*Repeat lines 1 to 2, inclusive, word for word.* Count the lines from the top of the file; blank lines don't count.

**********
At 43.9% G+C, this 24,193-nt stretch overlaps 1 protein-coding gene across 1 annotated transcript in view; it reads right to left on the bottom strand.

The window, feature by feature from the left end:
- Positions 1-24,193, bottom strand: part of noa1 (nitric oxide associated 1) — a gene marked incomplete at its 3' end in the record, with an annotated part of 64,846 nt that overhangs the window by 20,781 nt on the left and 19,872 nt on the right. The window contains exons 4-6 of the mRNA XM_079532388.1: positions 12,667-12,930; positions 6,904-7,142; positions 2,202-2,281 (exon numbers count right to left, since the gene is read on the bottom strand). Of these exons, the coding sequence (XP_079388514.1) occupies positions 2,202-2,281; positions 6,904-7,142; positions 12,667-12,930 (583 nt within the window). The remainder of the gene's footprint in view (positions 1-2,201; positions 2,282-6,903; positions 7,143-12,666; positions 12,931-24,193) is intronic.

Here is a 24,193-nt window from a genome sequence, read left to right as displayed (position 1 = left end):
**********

At 43.9% G+C, this 24,193-nt stretch overlaps 1 protein-coding gene across 1 annotated transcript in view; it reads right to left on the bottom strand.

The window, feature by feature from the left end: